Wrestling with dementia and death
by Professor Jenny Abbey
Numbered paper (Alzheimer's Australia) 34
Part 1 covers some of the most complex issues that are likely to be encountered by those with dementia, their families and friends, including communication, capacity, the need for control, and legal and ethical concerns. Part 2 looks at specific elements of end of life care and how they are applied in the context of dementia, including symptom control, food and water, medications, hospitalisation, home and residential care, and recognising signs of imminent death.
‘The care that shines from within’: the role of spirituality in aged and palliative care
A qualitative study that explores how spirituality informs care-giving to the elderly and dying in home and residential care in a regional area on the Mid North Coast of New South Wales
by Anna Bloemhard
The importance of spirituality in relation to mental well-being and physical health is currently well regarded in the academic literature. Therefore spiritual care is now considered an important aspect of holistic healing practices. However, research is showing that most health care providers do not feel competent or confident in this area of care. In this thesis I explore how spiritual care is understood and experienced by practitioners in aged and palliative care in a regional area on the coast of New South Wales. The 26 participants, whose insights and experiences are depicted in this thesis, were very happy to be involved in this qualitative research project, because they felt that they now had the opportunity to explore spirituality and spiritual care. The participants in this research describe spiritual care as involving doing in the form of religious practices, such as praying or bible readings and non-religious activities that were seen as spiritual such as talking about dying, touching people or reminiscing. Additionally, they also commented about spiritual care as a special way of being with clients, which involved qualities and attitudes that were clearly felt or recognized by the participants as special. Not necessarily labeled as spiritual care, this special way of being was described as not being separate, but being an integral part of the daily acts of caring such as feeding a patient or preparing them for a bath. Participants found it often difficult to elaborate on what made such an interaction spiritual or how to describe the quality of these interactions as there.- seemed to be no familiar language to share the experiences of spirituality and spiritual care. Additionally, participants commented quite regularly that, although spiritual care was seen as important, there were many factors that inhibited these practices. In reflecting on these issues I put forward that, although the practitioners in this research are familiar with spiritual care, the most important contribution to encouraging health care providers to feel more confident is to continue conversations about spiritual care to increase competency in a non - denominational spiritual discourse in aged and palliative care.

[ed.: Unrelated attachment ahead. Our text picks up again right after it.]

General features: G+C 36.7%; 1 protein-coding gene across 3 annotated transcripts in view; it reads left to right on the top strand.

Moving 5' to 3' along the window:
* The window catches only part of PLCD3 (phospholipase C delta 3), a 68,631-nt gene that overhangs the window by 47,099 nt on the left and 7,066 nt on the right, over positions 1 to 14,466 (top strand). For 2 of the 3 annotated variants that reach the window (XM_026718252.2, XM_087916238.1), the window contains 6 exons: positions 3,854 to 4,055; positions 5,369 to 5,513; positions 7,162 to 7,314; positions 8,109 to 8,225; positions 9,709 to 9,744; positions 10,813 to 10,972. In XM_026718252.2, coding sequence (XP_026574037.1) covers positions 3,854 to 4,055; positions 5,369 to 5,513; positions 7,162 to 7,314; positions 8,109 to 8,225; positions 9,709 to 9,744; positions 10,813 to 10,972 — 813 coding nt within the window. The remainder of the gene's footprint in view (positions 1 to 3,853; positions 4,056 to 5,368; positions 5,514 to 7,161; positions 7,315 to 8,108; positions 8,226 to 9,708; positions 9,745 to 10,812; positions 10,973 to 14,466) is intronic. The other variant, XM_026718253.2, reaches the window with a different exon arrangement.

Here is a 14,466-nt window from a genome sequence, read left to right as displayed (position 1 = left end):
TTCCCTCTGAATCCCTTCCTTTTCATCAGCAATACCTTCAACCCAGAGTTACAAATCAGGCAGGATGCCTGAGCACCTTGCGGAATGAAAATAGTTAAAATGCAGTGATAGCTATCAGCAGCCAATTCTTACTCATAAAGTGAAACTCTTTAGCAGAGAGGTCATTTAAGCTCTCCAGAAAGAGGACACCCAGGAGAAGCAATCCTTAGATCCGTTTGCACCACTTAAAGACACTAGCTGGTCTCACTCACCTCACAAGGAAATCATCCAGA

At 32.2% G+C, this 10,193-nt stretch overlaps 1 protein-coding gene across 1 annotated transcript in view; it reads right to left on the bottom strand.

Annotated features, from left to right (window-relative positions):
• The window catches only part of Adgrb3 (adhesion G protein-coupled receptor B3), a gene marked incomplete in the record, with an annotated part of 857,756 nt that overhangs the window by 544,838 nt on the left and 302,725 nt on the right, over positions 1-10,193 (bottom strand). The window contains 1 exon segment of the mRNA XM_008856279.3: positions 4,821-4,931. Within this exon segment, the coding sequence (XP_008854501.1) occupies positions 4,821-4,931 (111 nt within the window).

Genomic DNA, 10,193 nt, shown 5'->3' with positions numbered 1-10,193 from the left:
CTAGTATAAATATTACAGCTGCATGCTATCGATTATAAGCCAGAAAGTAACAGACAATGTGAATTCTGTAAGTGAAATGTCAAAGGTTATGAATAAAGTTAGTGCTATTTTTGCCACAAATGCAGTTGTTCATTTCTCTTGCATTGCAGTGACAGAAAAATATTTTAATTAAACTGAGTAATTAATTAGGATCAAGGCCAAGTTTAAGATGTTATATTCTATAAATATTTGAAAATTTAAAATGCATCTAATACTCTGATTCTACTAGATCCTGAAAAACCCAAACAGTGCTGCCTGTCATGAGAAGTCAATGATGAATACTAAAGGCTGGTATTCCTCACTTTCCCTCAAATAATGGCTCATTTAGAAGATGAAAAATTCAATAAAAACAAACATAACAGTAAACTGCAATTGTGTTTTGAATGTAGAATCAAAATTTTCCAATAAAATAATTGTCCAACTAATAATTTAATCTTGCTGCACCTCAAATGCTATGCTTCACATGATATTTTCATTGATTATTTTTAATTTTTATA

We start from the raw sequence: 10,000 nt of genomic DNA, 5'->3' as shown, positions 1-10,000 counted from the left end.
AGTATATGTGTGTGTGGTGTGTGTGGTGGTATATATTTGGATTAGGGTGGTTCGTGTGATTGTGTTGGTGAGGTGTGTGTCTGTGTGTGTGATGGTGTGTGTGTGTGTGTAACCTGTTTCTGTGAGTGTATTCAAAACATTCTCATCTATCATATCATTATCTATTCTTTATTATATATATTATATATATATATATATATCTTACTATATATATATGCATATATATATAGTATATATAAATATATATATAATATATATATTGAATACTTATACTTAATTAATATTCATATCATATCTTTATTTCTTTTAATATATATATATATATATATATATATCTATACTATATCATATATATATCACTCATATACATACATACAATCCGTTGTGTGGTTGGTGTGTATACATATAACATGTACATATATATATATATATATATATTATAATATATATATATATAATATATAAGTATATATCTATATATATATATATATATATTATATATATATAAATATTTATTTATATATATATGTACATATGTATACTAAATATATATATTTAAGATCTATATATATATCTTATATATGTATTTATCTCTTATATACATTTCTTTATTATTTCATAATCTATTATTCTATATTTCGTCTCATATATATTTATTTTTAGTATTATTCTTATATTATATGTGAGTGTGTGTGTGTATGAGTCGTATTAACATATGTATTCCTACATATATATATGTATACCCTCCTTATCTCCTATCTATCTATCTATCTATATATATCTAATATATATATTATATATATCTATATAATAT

The Experiences of gay, lesbian, bisexual and transgender people around end-of-life care : scoping study report
by T Lienert, Colleen Cartwright, K Beck
All States and Territories in Australia have implemented legislation relating to end-of-life decision-making and substitute judgement. However, reports to relevant legal and community services indicate that many gay, lesbian, bisexual and transgender (GLBT) people in NSW - estimated to be about five percent of the population - are being denied their legal rights in the end-of-life care of their partners and other important people in their lives."